Episode 156 – Rep. Norma Torres

Personal experience shapes the leadership of Rep. Norma Torres
By LA Stories Staff Pomona
PUBLISHED 5:00 AM PT Jul. 10, 2023

As a toddler growing up in war-torn Guatemala, Norma Torres’ parents once held her up in the car window amid gunfire, hoping that the sight of a young child would deter shooters from aiming at them.

Knowing life would be safer for their daughter in the United States, her parents sent her with her uncle to live in California at just 5 years old.

“It was very, very difficult to learn the language, to learn a culture,” Torres said. “So many people put us in a box and think simply because we share this beautiful language, Spanish, that we’re all the same and we really are not. I had to learn English very, very quickly.”

In the latest episode of “LA Stories,” Torres opens up to host Giselle Fernandez about her rise to becoming the only Central American-born member of Congress, serving the 35th District of California.

After graduating college, Torres worked as a 911 dispatcher. It was her experience there that sparked her political aspirations.

She once answered a call from a young girl who had waited 20 minutes to speak with a dispatcher because there were not enough bilingual people working that night. Torres could hear screams and eventually gunfire. The young girl did not survive, and that moment changed Torres’ life forever — she vowed to fight for better dispatch practices.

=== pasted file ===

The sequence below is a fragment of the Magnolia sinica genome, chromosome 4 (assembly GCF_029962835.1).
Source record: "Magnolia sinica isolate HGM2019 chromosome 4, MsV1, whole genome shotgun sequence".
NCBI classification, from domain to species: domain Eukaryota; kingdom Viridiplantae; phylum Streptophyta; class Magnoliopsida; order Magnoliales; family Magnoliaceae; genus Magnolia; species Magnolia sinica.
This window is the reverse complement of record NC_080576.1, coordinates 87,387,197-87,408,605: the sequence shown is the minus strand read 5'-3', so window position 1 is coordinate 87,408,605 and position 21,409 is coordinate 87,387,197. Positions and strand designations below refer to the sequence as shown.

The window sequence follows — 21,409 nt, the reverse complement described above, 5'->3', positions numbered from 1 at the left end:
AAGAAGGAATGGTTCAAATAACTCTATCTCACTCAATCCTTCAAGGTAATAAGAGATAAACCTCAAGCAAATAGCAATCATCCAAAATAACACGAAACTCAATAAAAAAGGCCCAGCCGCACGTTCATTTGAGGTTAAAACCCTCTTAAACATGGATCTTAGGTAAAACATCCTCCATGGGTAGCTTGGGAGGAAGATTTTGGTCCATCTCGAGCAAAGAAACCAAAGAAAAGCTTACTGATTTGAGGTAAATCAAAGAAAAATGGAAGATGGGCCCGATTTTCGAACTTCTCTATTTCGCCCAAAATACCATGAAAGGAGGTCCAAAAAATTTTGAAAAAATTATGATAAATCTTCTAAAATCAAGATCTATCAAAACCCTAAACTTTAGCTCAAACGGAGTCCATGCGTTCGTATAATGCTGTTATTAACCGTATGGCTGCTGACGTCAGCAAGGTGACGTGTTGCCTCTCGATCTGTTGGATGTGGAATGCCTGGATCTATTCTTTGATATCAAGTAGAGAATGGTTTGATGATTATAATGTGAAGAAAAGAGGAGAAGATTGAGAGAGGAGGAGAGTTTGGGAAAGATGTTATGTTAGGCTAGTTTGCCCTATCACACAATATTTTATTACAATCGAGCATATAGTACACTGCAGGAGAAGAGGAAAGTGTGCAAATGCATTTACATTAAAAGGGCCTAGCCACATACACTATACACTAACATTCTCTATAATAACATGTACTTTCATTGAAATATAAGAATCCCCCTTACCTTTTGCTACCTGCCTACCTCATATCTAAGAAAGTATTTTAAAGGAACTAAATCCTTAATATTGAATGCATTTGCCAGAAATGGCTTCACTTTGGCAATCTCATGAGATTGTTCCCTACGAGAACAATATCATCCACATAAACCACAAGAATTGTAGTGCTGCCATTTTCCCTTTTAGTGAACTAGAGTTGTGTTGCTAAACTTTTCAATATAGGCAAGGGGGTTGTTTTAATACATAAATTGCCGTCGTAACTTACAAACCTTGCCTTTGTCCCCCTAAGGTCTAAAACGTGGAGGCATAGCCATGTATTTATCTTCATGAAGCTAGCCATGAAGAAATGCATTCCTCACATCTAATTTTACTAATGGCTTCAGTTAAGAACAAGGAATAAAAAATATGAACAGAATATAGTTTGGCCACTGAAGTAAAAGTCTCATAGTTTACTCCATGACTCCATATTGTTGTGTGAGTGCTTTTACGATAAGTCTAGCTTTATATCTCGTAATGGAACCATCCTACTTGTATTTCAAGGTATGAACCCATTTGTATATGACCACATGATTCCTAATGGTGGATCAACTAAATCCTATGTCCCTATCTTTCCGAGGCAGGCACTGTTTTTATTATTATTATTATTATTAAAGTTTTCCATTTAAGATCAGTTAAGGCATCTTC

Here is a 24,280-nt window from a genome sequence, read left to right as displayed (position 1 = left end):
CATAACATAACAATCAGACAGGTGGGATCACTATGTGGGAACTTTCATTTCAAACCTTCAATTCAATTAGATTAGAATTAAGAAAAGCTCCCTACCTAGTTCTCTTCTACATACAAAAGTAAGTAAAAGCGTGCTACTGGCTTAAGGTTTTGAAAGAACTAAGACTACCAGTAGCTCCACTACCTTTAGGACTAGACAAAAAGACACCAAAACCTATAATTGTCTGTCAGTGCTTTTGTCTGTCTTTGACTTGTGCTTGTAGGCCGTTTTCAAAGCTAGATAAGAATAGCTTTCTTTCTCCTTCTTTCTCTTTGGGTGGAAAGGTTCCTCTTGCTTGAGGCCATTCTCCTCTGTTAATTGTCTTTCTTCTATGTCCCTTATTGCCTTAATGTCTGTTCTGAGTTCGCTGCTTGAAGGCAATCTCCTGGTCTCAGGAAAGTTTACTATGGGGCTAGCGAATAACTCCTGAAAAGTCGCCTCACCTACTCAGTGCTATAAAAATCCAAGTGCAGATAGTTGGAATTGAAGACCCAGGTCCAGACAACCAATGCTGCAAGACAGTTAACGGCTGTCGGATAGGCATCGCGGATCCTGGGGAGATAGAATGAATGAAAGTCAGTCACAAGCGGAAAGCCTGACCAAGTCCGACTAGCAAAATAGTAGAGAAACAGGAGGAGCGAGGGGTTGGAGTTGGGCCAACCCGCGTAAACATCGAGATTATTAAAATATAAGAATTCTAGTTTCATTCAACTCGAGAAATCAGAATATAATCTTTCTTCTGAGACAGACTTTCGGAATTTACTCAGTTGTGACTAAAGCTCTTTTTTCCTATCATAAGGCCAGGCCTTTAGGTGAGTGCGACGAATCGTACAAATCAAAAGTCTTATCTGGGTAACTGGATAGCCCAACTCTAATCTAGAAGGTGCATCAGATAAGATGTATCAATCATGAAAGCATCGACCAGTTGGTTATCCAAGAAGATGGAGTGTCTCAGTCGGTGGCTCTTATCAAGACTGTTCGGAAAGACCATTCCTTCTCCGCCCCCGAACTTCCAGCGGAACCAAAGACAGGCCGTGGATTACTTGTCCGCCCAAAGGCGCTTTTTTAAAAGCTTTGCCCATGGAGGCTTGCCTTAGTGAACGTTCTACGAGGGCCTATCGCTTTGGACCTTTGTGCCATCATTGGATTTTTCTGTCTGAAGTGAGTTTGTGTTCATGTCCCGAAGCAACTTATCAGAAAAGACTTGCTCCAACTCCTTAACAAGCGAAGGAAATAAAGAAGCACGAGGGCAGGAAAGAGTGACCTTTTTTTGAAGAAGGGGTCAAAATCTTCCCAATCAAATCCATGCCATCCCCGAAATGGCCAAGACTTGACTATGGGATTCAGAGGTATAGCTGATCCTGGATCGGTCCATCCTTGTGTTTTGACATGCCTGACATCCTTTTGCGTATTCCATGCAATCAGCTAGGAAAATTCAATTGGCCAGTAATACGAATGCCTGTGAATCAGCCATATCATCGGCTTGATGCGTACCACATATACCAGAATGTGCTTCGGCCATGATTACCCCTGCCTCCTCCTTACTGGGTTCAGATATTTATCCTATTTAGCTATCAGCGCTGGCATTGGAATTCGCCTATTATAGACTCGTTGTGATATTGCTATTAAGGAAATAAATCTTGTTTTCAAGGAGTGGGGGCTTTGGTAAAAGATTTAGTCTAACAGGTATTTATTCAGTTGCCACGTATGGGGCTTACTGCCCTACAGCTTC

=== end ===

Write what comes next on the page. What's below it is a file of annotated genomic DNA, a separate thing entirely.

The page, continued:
“Every individual at some point in their life… they will get their call to duty,” she said. “That 911 call was my call to duty.”

Today, Torres continues to use her personal experiences to shape the way she works in Congress. Despite threats, she’s taken on what she calls corrupt officials in the Central American Northern Triangle.

Torres has fought for women’s rights, immigration and environmental issues. She isn’t afraid to speak her mind, especially when she can be a voice for her community.

“I learned to lobby for a community that I served,” she said. “We need the average American in Congress. We need people like me that see things for what they are, that have the life experience… Our democracy is worth fighting for.”

Scroll to Top